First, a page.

Launchpad Venture Group
The Launchpad Venture Group is one of the largest and top three most active Angel groups in the country, in terms of deal volume and dollars invested. The group is capped at 150 investors, and has a long waitlist to get in. The group puts about $8 million to work per year, and currently has a portfolio of 65+ active companies in it, with a net valuation of around $100 million. Babson is fortunate to be the home of some of their group meetings. Here, we interview Christopher Mirabile, who is the Managing Director at Launchpad Venture Group, as well as head of the Angel Capital Association.
How is an Angel different from a Venture Capitalist?
Angels are investing their own money, whereas venture capitalists are investing other people’s money. Angels tend to go earlier stage than VCs, and tend to have smaller rounds. Interestingly, the angel market consists of two types of angels: those who work alone, and those who work in a network of some sort. A network might be a group of people who have pooled their money into a fund, or who collaborate on ideas. Launchpad Venture Group is an organized group of angels. We have a tight, diligent, and respectful process, for both the entrepreneur and our members, and pay a lot of attention to deal terms. We prefer to do properly priced equity rounds, which usually means taking board seat.
How and why was the Launchpad Venture Group founded?
We were founded 17 years ago in 2000 as a group of like-minded, early stage tech investors who wanted to collaborate together on their investments. The basic reason is that we are investing in these very early stage companies, and startups fail all the time. If you want to make any money as an angel you need to be very diversified, since many companies of your portfolio may fail. The other reality is that the investment process is a ton of work. Launchpad was founded to help ease that load in a difficult asset class. Some angel groups are pretty mellow, and more social. This group is social, but we are primarily focused on investing. One of the key differentiators is that, not only are we capable of leading a round, we prefer to lead a round. A lot of investors don’t have the experience or the clout to make a round happen, and a lot of people don’t have the leads. We typically lead the round, negotiating with the company and setting the deal terms that everyone else reviews.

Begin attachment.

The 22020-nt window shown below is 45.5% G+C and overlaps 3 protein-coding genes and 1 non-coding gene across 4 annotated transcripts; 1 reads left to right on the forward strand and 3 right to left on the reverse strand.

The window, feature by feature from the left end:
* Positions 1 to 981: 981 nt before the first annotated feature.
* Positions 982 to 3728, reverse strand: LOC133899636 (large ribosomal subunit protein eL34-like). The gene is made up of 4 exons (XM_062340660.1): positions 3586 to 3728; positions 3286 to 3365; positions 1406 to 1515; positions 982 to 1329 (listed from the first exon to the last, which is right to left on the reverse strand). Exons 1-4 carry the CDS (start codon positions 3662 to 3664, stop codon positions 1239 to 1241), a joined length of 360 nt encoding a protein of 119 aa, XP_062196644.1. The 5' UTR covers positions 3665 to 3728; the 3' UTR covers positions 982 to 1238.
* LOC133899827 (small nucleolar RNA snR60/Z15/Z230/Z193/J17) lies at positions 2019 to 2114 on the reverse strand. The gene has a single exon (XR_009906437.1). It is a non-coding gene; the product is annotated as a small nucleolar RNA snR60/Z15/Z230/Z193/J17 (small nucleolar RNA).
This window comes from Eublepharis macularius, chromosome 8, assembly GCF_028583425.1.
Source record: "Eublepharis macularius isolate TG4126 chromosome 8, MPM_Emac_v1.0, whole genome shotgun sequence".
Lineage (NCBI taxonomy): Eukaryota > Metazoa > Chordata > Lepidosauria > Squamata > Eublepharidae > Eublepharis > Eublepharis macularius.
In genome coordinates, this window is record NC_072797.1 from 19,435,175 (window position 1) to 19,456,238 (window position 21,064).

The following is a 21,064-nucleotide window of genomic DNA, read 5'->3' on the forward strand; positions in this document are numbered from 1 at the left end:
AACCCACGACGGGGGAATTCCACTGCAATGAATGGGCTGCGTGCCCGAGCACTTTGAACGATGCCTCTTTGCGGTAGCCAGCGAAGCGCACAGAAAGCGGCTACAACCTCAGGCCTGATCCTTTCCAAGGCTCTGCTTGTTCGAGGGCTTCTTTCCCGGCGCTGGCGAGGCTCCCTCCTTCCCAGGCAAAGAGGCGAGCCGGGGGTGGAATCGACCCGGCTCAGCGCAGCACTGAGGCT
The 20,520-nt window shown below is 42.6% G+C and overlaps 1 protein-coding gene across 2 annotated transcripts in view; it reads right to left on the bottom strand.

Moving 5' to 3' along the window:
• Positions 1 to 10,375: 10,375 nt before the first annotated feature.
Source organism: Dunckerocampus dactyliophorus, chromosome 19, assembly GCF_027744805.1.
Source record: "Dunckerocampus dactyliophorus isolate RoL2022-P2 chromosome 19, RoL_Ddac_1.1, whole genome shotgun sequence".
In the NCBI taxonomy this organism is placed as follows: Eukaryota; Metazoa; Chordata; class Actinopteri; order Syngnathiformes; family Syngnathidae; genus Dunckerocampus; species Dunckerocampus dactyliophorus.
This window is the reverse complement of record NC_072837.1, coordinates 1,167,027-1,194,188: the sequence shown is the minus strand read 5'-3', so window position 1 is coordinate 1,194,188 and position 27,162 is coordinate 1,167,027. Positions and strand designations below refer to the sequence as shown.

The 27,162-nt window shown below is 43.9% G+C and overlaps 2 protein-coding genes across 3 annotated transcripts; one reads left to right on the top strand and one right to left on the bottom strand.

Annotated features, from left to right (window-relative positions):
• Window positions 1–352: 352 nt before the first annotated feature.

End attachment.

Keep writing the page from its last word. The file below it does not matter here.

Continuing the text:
What do you look for when investing in companies? Do you identify startups you want to work with, or do they find you?
The majority of companies come to Launchpad Venture Group. But the majority of companies that we pay attention to are “hand carried.” Some members have a lot of access to new startups; the group has incubator mentors and judges on business plan competitions. If there is an innovation outflow anywhere in Boston, we want a member there with a bucket. For instance, we had ten or twelve people at Babson’s Rocket Pitch, scoping out the startups. We also narrow down the companies by focusing on three main areas – enterprise software, health and life sciences (medical devices, diagnostics, healthcare IT, and digital health), Green tech/Ed Tech/Misc.
What is your definition of entrepreneurship?
I wrote an article a few years ago that seeks to answer whether entrepreneurs are daredevils or tweakers. Entrepreneurs are people who aren’t satisfied with the way things are, and who have the courage and imagination to go do something about it. When we look for entrepreneurs we’re looking for certain temperamental attributes. In terms of the CEO, we are looking for certain elements of temperament, like tenacity, really good communication and networking skills, high EQ (people skills), leadership charisma, super-high integrity, and emotional intelligence (especially the ability to take advice).
What does the world need from entrepreneurs today?
We need a little bit more imagination and a little bit more courage to tackle problems that matter. We also need more execution to pull it off. A lot of entrepreneurs hedge the risk by going for incremental improvements in areas that are already really well explored. But entrepreneurship is the “art class” of curriculum; something different and unexpected is encouraged! People are bit too timid with their ideas…go big or go home.
What tips do you have entrepreneurs that are looking to fundraise?
One of the most fundamental pieces of advice is to figure out how to network really well. Someone who wants to explore the topic can check out my column in Inc., which targets entrepreneurs asking these same questions about how to network and how to fundraise.
What is one of the strangest things you’ve seen during your time at Launchpad Venture Group?
There was a guy who pitched us who was trying to raise $4 billion to build a custom truck, and a rocket to launch it to the moon. The truck would drag this plow around that had little wheels, which would raise a little pile of moondust, and then the shadows would make it visible to earthlings. Moon advertising!
How would a startup get involved with Launchpad Venture Group or a similar group? What are the first steps?
My advice is to not apply cold, but instead to network. Go on LinkedIn, search for Launchpad Venture Group. See who you know, or find someone who knows an angel. Network around until you get to meet one. Ask that connection to spend a little social capital to introduce you to them. There are 150 people in the community who would love to talk to an entrepreneur – tell them about your idea! Ask if there is anyone who it would be good for them to talk to. When you finally get to them you’re so much smarter than when you first started looking, so your idea will sound better. Part of the development of your pitch comes from the hustle of networking, and when the ideas is ready, it will sound ready.